PHOENIX - The Ohio State defense has taken on elite quarterbacks in recent history. Just this year, the Buckeyes took on the likes of Oklahoma's Baker Mayfield and two years ago defeated Heisman Trophy winner Marcus Mariota in the 2015 CFP National Title Game.
However, on Saturday in the PlayStation Fiesta Bowl semi-final, the Buckeye defense could be taking on their biggest challenge yet in terms of great signal callers when OSU lines up across from Deshaun Watson.
The former Ohio State target and 2016 Heisman runner up is set to start in the playoff for the second straight season, the first quarterback to do so in the playoff's three years of existence. After watching film on Watson, Ohio State co-defensive coordinator Greg Schiano said Watson is one of the best players he has ever gone up against.
"He's one of the elite ones that I've faced for a lot of reasons. One, he makes you play 11-on-11 football. He can run the football," Schiano said Wednesday. "Number two, he's got tremendous arm strength. So from any spot on the field, whether he's in the pocket or he's moving, by design movement passes or the play breaks down and he just uses his athleticism to get out, he can hit the -- he can throw the ball 50, 60 yards down the field. That's what makes you really have to be honest with every part of your coverage."
In addition to being one of the best players in the country, Watson has other top tier athletes surrounding him that make him so special. Three of his teammates on the offense side of the ball alone have already said they will forego their final season at Clemson to enter the 2017 NFL Draft. Running back Wayne Gallman and wide receivers Artavis Scott and Mike Williams have joined Watson in making their intentions known for the NFL.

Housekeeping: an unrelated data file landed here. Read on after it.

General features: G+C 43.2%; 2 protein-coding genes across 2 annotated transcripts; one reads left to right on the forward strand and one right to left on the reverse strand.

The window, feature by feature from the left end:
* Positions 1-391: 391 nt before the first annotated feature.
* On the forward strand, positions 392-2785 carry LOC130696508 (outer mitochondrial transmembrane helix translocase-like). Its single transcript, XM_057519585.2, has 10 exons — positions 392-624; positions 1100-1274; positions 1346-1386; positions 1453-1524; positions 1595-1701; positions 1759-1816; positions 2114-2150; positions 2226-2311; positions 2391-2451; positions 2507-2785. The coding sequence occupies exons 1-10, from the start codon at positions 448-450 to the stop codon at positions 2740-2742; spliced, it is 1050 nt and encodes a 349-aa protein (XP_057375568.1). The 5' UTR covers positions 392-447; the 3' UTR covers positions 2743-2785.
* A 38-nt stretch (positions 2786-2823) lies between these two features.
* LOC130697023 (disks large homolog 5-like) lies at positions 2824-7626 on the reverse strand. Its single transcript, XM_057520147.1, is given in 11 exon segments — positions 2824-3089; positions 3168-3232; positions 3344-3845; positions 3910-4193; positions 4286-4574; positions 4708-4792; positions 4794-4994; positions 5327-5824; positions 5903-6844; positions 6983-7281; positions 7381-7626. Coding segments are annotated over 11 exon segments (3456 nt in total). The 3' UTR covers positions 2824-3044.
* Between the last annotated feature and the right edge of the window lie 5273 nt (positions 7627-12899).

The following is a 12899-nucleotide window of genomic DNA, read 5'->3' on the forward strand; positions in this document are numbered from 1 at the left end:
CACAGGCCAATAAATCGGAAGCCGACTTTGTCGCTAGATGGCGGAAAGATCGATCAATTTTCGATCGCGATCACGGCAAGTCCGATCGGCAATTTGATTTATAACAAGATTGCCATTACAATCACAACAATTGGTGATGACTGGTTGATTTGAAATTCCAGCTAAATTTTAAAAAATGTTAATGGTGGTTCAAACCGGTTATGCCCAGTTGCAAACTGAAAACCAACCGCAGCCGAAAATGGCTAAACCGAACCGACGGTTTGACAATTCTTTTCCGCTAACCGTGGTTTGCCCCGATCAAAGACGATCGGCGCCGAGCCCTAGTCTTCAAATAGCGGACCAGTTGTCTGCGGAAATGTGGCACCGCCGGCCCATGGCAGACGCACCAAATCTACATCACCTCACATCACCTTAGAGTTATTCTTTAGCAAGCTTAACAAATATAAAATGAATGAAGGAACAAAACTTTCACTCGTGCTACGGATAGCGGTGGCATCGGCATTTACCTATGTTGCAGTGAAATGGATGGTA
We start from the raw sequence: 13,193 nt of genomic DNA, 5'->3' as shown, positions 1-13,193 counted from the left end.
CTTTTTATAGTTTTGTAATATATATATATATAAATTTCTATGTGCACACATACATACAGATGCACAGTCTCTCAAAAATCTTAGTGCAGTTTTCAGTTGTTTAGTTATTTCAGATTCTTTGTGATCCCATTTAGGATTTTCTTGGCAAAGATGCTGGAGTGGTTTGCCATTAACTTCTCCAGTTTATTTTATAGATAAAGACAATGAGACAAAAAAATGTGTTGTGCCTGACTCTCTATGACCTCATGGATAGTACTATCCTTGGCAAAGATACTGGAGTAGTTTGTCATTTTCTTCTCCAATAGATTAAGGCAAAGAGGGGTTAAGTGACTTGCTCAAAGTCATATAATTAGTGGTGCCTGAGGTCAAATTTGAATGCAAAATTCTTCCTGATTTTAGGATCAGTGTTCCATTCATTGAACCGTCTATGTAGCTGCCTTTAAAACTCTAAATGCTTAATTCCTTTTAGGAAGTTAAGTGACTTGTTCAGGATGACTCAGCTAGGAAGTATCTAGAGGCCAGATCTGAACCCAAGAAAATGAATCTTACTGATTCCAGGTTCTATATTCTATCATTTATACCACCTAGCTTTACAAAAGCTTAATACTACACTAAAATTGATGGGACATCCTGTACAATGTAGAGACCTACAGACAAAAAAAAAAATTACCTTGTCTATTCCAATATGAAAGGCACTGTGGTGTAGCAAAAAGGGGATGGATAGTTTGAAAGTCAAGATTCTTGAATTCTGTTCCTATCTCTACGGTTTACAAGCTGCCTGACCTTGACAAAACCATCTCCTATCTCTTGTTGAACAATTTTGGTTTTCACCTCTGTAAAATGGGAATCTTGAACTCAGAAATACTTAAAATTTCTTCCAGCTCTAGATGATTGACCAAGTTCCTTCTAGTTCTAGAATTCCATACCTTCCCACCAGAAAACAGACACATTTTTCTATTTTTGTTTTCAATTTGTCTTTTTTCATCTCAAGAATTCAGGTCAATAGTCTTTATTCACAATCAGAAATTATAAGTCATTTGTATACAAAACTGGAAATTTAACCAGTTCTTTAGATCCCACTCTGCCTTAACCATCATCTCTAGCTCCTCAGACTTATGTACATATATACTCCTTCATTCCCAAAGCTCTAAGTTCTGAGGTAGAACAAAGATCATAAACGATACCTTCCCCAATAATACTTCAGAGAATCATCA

With so many weapons surrounding Watson, Schiano said that Ohio State's play in the secondary could be the difference in the game.
"(Clemson has) the best unit of receivers that we've ever played, certainly Mike is an elite level guy, but I think the guys that surround him are not far back. That's what makes it a challenge," Schiano said. "If you had one great receiver you can do certain things to take him out of the game or limit his chances to touch the ball. But when you do that you leave yourself exposed in other places but you can't in this offense. The other guys will beat you there. So you gotta play more balanced up and hope that you can -- you're not going to win every battle but hope you win your share."
Even with so much next level talent on the Tiger's side of the ball, Schiano said he has confidence in the Ohio State secondary, especially the corners, to make plays on the football while it's in the air. He added a large part of that is the corners ability to stay fresh with the trio of Gareon Conley, Marshon Lattimore and Denzel Ward constantly rotating throughout the games.
"When you talk about our corners, you have to talk about all three," Schiano said. "When I first got here, we were talking about playtime and both our corners last year (Eli Apple, Conley) took over 1,000 snaps each and that is hard...especially with the way we play, mostly press man coverage.
"The one thing that makes Marshon exceptional is his ball skills. I think if we flipped him to the (offensive) side, he would be one of the best receivers on the team. Gareon just has a really good athletic set and spacial relations. Denzel has the least experience, but he might be the most twitched up of them all as far as his explosion."
While Ohio State has confidence in defending Clemson's elite air attack, Buckeye linebacker Raekwon McMillan said it the Tiger's RPO plays (Run, pass option) that make them so hard to defend.
"Whenever you have an RPO, (Watson) has a chance to get the ball or pass it to one of the best receivers on the team. So anytime you think it's a run but then he pulls the ball and then throws it to the receiver," McMillan said. "So if you're making too much of him throwing it to the receiver, then he gives it to Wayne Gallman who is a running back, once he gets to the next level, it's hard to take him down."
As for whether or not Watson is the best signal caller he has seen in his time at Ohio State, McMillan said only time will tell.
"I won't know until after the game. So you can ask me after," he said.